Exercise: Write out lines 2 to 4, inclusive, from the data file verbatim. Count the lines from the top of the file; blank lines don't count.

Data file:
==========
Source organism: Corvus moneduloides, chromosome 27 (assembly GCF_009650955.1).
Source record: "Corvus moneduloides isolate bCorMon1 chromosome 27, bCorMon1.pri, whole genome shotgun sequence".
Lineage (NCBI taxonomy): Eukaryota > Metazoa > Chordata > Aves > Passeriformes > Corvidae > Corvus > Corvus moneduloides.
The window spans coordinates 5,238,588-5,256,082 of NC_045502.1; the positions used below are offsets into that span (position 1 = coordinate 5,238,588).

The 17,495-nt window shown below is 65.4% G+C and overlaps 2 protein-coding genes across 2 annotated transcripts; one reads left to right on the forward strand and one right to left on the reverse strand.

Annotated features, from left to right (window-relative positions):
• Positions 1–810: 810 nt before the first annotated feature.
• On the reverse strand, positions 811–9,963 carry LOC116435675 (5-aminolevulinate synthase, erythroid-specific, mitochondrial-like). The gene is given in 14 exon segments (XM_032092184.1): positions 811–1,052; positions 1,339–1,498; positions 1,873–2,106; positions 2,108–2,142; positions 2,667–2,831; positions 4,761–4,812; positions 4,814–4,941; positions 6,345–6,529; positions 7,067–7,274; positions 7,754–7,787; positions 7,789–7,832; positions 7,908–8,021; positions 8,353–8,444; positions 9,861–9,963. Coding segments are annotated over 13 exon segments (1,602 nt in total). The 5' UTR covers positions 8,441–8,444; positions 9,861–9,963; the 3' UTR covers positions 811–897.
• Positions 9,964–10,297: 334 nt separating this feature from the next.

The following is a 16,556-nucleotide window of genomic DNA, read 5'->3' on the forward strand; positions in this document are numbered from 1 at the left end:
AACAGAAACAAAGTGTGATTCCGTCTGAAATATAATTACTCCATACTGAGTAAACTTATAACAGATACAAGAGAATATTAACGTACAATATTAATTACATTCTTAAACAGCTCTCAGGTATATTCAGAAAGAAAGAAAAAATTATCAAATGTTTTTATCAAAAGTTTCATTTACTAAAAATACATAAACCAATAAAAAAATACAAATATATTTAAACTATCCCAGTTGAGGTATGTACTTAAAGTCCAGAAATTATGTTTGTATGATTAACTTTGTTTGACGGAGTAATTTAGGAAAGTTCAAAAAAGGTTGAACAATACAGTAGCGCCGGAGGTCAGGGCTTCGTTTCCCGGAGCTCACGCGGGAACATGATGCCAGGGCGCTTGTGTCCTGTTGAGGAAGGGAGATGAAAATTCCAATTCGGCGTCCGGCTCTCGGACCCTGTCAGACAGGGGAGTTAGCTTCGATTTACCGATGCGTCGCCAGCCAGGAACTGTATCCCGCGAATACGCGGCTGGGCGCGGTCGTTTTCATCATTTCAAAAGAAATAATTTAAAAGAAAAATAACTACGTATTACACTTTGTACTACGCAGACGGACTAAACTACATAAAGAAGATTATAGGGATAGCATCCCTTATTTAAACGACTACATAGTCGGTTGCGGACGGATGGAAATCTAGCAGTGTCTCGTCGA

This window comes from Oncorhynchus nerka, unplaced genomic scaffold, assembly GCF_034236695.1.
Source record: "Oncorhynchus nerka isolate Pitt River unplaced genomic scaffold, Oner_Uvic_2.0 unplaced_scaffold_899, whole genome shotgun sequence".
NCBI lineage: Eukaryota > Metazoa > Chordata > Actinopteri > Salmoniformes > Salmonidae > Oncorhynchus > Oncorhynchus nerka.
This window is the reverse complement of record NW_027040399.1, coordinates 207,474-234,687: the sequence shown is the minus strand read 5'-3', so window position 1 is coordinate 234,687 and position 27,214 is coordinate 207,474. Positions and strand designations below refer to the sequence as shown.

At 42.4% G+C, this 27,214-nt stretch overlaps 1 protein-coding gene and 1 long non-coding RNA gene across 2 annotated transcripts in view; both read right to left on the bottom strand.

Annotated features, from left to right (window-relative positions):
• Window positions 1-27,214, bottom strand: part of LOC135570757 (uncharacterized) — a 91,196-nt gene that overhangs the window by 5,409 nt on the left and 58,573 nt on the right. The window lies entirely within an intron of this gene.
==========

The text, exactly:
Source record: "Corvus moneduloides isolate bCorMon1 chromosome 27, bCorMon1.pri, whole genome shotgun sequence".
Lineage (NCBI taxonomy): Eukaryota > Metazoa > Chordata > Aves > Passeriformes > Corvidae > Corvus > Corvus moneduloides.
The window spans coordinates 5,238,588-5,256,082 of NC_045502.1; the positions used below are offsets into that span (position 1 = coordinate 5,238,588).